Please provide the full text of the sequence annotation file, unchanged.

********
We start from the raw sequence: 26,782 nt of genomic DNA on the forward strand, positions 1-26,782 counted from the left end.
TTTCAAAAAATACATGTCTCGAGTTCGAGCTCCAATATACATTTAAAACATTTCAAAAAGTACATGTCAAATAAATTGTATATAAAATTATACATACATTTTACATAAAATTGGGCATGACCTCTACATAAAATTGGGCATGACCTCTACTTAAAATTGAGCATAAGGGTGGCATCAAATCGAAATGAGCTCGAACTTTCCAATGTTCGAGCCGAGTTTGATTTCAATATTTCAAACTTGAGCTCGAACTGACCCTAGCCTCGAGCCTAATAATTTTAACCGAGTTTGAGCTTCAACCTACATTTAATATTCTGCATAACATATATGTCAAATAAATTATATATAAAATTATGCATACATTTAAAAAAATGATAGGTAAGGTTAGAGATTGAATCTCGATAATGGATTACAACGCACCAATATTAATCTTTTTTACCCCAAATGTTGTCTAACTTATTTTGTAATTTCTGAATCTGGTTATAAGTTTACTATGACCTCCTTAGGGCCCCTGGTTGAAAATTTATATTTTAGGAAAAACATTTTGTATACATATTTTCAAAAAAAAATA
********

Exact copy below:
We start from the raw sequence: 26,782 nt of genomic DNA on the forward strand, positions 1-26,782 counted from the left end.
TTTCAAAAAATACATGTCTCGAGTTCGAGCTCCAATATACATTTAAAACATTTCAAAAAGTACATGTCAAATAAATTGTATATAAAATTATACATACATTTTACATAAAATTGGGCATGACCTCTACATAAAATTGGGCATGACCTCTACTTAAAATTGAGCATAAGGGTGGCATCAAATCGAAATGAGCTCGAACTTTCCAATGTTCGAGCCGAGTTTGATTTCAATATTTCAAACTTGAGCTCGAACTGACCCTAGCCTCGAGCCTAATAATTTTAACCGAGTTTGAGCTTCAACCTACATTTAATATTCTGCATAACATATATGTCAAATAAATTATATATAAAATTATGCATACATTTAAAAAAATGATAGGTAAGGTTAGAGATTGAATCTCGATAATGGATTACAACGCACCAATATTAATCTTTTTTACCCCAAATGTTGTCTAACTTATTTTGTAATTTCTGAATCTGGTTATAAGTTTACTATGACCTCCTTAGGGCCCCTGGTTGAAAATTTATATTTTAGGAAAAACATTTTGTATACATATTTTCAAAAAAAAATA